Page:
One of the most pressing needs in Alzheimer's research today is the ability to identify, among normal elderly people, those who will likely go on to develop AD. A paper published today in the Proceedings of the National Academy of Sciences brings researchers a step closer to attaining this goal, which would make it possible to recruit presymptomatic patients into clinical trials of experimental treatments before the disease has had time to kill large swaths of neurons in their brains.

A team of scientists led by Mony de Leon at New York School of Medicine used MRI-guided PET to image reductions in glucose metabolism in 48 cognitively normal people over a period of three years. They wondered whether reduced glucose metabolism in the entorhinal cortex (EC) would be able to predict subsequent hypometabolism in other brain areas and cognitive decline. This hypothesis grew out of previous work suggesting that AD pathology may start in the EC and then spread to the hippocampus and temporal neocortex (Braak and Braak, 1991), as well as other studies showing that layers 2 and 4 of the EC already have lost 40 percent or 60 percent of their neurons, respectively, when AD is barely diagnosable (Gomez-Isla et al., 1996) Previous imaging studies (Killiany et al., 2000; Jack et al., 2000; others) have managed to predict who will develop AD among people with mild cognitive impairment (MCI), but not among normal subjects.

In this study, 12 of the 48 participants declined cognitively, 11 to MCI and one to AD. Glucose hypometabolism in the entorhinal cortex that was detectable at baseline accurately predicted this decline, the authors write. It also predicted that a similar hypometabolic state would develop in the temporal lobe neocortex and, less so, in the hippocampus. People heterozygous for the ApoE4 allele showed a steeper metabolic decline in the lateral temporal lobe.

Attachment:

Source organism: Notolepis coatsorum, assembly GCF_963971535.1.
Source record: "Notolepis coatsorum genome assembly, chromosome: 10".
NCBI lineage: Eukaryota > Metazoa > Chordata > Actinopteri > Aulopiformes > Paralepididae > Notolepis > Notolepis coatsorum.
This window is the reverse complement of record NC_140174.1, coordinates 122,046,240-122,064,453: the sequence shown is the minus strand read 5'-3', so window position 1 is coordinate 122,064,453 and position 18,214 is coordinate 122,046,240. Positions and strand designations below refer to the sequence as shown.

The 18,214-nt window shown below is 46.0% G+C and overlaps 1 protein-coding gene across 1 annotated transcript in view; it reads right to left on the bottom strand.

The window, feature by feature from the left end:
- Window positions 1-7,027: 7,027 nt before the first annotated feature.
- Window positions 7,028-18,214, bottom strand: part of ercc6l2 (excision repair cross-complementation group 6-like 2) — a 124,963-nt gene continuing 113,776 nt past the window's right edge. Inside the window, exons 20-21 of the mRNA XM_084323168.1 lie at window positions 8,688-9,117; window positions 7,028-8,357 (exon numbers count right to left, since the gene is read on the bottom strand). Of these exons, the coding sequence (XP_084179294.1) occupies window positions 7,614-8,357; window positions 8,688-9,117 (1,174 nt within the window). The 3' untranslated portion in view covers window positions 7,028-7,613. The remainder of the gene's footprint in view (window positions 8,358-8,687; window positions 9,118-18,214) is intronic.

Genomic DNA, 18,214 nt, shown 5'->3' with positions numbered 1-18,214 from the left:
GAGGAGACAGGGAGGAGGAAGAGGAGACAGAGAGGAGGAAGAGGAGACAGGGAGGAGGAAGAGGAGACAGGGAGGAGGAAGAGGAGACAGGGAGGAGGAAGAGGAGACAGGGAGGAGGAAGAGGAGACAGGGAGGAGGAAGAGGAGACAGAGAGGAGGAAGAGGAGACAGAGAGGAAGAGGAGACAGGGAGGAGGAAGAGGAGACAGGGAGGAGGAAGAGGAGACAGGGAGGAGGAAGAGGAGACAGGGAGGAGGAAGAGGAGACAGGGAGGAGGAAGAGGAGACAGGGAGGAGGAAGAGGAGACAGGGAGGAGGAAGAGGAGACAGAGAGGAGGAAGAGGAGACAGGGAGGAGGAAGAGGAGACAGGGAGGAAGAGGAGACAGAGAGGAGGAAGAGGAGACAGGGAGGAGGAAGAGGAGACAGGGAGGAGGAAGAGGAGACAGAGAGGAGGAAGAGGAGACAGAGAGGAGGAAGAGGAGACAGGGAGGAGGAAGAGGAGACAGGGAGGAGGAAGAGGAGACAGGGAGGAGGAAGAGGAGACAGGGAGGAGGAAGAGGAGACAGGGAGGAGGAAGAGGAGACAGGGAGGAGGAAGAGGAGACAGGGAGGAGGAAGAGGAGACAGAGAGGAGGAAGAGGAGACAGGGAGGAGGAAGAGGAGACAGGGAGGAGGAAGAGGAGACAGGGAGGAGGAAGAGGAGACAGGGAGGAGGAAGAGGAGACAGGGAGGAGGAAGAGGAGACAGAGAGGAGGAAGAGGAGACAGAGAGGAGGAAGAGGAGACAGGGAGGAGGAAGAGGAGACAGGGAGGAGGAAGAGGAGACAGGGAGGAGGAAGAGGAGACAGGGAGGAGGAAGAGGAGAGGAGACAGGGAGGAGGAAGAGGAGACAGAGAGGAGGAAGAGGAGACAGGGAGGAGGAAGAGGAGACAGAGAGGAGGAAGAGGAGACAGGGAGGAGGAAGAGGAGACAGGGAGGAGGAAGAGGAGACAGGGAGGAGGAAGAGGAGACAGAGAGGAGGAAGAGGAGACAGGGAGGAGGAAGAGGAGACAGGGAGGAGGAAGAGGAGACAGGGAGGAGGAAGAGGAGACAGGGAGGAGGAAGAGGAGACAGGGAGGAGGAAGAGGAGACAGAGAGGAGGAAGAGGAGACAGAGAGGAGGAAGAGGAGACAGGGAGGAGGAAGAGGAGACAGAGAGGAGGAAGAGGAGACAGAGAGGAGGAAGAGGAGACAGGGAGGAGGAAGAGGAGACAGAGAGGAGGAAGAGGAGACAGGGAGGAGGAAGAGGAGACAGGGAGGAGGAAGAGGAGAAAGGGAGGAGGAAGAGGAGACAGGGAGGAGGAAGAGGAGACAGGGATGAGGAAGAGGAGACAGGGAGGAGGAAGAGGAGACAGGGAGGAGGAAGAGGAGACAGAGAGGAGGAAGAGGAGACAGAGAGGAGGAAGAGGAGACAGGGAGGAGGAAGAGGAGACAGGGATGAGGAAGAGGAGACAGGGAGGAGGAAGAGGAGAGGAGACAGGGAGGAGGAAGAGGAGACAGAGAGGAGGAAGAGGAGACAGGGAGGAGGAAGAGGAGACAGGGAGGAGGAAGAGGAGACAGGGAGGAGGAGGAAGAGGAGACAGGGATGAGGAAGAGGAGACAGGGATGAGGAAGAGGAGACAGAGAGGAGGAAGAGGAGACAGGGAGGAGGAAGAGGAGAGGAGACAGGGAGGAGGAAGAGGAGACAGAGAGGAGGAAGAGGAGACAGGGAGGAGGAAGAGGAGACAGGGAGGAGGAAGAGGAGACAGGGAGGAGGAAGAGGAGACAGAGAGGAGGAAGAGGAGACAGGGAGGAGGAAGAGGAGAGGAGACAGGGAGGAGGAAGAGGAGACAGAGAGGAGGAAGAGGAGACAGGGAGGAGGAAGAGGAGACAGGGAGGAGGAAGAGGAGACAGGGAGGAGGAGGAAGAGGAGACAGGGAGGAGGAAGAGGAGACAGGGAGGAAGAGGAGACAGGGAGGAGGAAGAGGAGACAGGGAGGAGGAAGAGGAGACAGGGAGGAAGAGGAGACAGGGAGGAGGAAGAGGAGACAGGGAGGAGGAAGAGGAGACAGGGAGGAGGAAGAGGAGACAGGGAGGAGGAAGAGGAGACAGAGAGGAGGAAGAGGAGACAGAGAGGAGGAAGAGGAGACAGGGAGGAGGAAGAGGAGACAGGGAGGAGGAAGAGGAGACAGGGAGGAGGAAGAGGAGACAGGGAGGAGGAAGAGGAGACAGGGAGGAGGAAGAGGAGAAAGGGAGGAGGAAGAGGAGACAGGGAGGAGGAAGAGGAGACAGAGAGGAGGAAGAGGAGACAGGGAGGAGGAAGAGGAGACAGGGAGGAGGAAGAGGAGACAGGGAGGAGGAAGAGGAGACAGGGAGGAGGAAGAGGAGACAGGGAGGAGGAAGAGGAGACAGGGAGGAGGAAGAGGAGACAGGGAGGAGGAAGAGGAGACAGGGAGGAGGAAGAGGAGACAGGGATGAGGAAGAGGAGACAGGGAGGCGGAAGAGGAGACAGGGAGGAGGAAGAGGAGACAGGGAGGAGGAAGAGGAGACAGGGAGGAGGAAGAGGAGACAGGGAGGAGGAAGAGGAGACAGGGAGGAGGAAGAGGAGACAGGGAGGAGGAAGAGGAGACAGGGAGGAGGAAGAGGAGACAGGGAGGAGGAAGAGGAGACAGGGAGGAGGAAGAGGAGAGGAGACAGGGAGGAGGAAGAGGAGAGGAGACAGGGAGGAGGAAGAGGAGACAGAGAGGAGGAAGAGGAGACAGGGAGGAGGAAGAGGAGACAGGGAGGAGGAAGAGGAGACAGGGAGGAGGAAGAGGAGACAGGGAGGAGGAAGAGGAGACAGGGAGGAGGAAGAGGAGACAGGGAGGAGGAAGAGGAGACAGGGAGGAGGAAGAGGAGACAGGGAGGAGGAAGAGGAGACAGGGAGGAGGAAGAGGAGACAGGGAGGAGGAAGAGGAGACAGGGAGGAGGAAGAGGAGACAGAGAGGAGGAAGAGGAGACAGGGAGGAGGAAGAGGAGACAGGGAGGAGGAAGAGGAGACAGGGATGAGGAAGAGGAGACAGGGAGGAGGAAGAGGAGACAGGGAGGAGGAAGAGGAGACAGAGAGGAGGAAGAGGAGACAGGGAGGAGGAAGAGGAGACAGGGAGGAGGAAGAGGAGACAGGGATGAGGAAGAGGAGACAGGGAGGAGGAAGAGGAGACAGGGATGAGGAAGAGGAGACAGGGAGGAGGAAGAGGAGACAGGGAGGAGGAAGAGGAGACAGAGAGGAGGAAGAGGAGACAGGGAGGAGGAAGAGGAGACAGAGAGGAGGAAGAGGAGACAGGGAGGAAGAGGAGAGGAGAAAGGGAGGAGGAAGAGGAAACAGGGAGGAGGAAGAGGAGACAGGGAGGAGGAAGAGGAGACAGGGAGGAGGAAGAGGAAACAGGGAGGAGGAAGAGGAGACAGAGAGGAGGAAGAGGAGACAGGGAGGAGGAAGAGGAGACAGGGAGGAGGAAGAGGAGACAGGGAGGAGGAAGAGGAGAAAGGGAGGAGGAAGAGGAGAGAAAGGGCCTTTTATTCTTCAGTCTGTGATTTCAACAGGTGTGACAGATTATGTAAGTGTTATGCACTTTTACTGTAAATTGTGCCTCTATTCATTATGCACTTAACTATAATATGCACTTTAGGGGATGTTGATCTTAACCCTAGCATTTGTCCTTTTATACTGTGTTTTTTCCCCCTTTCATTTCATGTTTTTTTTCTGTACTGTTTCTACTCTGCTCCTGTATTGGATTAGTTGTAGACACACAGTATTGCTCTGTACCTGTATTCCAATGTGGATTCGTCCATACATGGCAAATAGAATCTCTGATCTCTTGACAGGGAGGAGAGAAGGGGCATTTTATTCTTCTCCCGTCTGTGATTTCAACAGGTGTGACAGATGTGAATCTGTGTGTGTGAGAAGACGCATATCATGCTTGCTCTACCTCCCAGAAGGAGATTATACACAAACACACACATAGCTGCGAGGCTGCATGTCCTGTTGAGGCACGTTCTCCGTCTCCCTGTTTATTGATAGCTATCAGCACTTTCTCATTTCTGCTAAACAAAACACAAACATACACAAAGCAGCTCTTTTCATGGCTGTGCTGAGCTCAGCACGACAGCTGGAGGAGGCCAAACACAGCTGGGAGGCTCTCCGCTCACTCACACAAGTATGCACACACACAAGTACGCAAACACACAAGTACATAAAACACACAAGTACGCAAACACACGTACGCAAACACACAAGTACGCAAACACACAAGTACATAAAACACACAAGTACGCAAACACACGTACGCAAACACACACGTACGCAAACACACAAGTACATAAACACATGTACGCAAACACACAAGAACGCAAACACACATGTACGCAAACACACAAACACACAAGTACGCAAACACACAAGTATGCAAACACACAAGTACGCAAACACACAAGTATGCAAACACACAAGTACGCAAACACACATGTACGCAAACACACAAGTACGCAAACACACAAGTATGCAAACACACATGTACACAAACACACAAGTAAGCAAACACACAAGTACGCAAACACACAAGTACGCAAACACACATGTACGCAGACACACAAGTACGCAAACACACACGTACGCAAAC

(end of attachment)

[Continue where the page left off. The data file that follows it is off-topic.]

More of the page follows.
The authors conclude that a particular EC stage exists prior to diagnosable AD, which can be detected in normal elderly people. By contrast, a more widespread assortment of brain areas serve to predict progression to AD in people with MCI. This again confirms the notion that EC changes precede damage in other brain areas.

The authors caution, however, that their method is not widely applicable. It is expensive, needs to be confirmed independently and in larger samples, and cannot explain the mechanism underlying impaired glucose metabolism.—Gabrielle Strobel


  1. Being able to predict cognitive decline has been one of the great challenges in the field of Alzheimer's disease. This study provides a potentially important method for establishing predictive paradigms.

    View all comments by Benjamin Wolozin

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Further Reading


  1. . Neuropathological stageing of Alzheimer-related changes. Acta Neuropathol. 1991;82(4):239-59. PubMed.
  2. . Profound loss of layer II entorhinal cortex neurons occurs in very mild Alzheimer's disease. J Neurosci. 1996 Jul 15;16(14):4491-500. PubMed.
  3. . Use of structural magnetic resonance imaging to predict who will get Alzheimer's disease. Ann Neurol. 2000 Apr;47(4):430-9. PubMed.
  4. . Rates of hippocampal atrophy correlate with change in clinical status in aging and AD. Neurology. 2000 Aug 22;55(4):484-89. PubMed.

Primary Papers

  1. . Prediction of cognitive decline in normal elderly subjects with 2-[(18)F]fluoro-2-deoxy-D-glucose/poitron-emission tomography (FDG/PET). Proc Natl Acad Sci U S A. 2001 Sep 11;98(19):10966-71. Epub 2001 Aug 28 PubMed.